In 1981, the Carter School became the first graduate-degree granting institution in peace and conflict studies in North America. Our master’s degree programs have always been at the core of our work, training the next generation of conflict resolvers at the cutting-edge of a field that has been shaped by our faculty and alumni from its very beginnings. Our interdisciplinary approach and dedication to experiential learning provides our students with the analysis and practice skills they need to pursue the resolution of conflicts at all levels of society.
Mason was the first university in North America to offer an MS in Conflict Analysis and Resolution
The Carter School is ranked No. 1 in the country for conflict resolution and mediation
Concentrations allow students shape their own course of study to match their professional goals
Master's Alumni working in the field
Experiential and project-based learning allows students to explore and reflect on the complexity of conflicts and the challenges of conflict resolution and peacebuilding.
Independent research opportunities allow students to explore the most pressing questions in peace and conflict studies.
Our interdisciplinary conflict resolution curriculum prepares students for work in a wide array of industries.
Students hone their research and practice skills through local and international field-based courses.
By engaging with real world problems, students learn how to identify and select appropriate practices as advocates, scholars, analysts, conflict resolution practitioners, and peacebuilders.
Students work closely with faculty who are engaged in innovative scholarship and practice in peace and conflict studies.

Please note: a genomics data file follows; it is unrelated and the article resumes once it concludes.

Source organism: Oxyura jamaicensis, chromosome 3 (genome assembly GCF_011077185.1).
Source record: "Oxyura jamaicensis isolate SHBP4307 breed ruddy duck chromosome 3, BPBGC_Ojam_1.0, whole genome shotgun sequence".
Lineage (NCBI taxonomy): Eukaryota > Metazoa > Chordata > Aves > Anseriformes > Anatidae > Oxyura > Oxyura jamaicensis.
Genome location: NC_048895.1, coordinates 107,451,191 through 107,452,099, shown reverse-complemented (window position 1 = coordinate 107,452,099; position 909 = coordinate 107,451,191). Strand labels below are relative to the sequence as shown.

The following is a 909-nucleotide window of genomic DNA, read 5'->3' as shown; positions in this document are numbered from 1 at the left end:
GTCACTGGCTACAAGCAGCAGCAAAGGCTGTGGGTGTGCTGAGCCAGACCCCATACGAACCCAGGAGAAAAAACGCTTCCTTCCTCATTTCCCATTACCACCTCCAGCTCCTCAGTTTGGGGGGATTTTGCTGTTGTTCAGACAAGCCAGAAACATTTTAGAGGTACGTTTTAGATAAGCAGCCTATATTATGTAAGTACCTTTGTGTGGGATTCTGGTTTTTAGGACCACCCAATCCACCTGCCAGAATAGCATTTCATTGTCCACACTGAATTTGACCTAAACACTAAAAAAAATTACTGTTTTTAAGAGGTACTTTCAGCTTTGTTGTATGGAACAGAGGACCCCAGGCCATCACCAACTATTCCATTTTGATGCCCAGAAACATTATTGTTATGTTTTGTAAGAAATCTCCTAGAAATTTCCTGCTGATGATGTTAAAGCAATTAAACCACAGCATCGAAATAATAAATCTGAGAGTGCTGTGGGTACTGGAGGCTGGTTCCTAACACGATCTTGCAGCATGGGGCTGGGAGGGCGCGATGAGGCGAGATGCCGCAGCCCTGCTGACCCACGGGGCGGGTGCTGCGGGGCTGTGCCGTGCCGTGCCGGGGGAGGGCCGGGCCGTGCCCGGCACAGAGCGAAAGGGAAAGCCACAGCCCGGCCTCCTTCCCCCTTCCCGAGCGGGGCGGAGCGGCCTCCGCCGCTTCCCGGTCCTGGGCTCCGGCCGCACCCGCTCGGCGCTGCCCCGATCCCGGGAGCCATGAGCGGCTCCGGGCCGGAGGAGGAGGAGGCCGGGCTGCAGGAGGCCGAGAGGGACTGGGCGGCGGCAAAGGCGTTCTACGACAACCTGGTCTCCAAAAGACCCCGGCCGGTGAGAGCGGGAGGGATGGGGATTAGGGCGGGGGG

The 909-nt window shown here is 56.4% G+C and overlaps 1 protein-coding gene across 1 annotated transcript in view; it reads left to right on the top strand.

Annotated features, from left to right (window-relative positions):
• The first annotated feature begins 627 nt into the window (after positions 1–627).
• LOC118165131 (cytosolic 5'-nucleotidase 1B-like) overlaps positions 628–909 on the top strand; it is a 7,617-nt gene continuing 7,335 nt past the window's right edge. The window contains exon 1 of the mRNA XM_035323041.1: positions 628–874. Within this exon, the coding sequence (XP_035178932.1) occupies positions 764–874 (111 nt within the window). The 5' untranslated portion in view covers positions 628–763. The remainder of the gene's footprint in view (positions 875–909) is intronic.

Our master’s students come to the Carter School from a wide array of academic backgrounds and career experiences, but they all share one thing: a commitment to finding the role they can play in the amelioration of destructive, sometimes violent, conflicts.
Our school was founded on the recognition that conflict is a whole-of-society phenomenon, and transforming it toward peace and justice requires whole-of-society approaches. That’s why our four, top-of-the-field master’s programs offer an interdisciplinary curriculum that encourages students to identify the steps they can take to address conflicts at the interpersonal, community, institutional, national, and global levels.
At the Carter School, our master’s students acquire a solid grounding in theory and practice and learn the newest ideas in the peace and conflict studies field. Our faculty are drawn from both peace and conflict studies and other disciplines, giving students a full appreciation for the various forms that conflict resolution can take. Guided by the faculty’s scholarship, practice, and mentorship, master’s students are able to concentrate in specific areas of the field while learning techniques and approaches from other areas to enhance their specializations.
At the Carter School, we don’t view learning as a one-way street. Our students and faculty learn from each other, especially at the master’s level, where students who have recently finished their undergraduate coursework and students who are either in the middle of their careers or starting a new one engage in research and practice together. Our students have experience as researchers, advocates, artists, athletes, community organizers, diplomats, analysts, entrepreneurs, media professionals, and more. They bring their expertise with them to the Carter School, and in doing so, they support the pursuit of peace and justice around the world by expanding and deepening what we know about how to resolve conflicts at every level.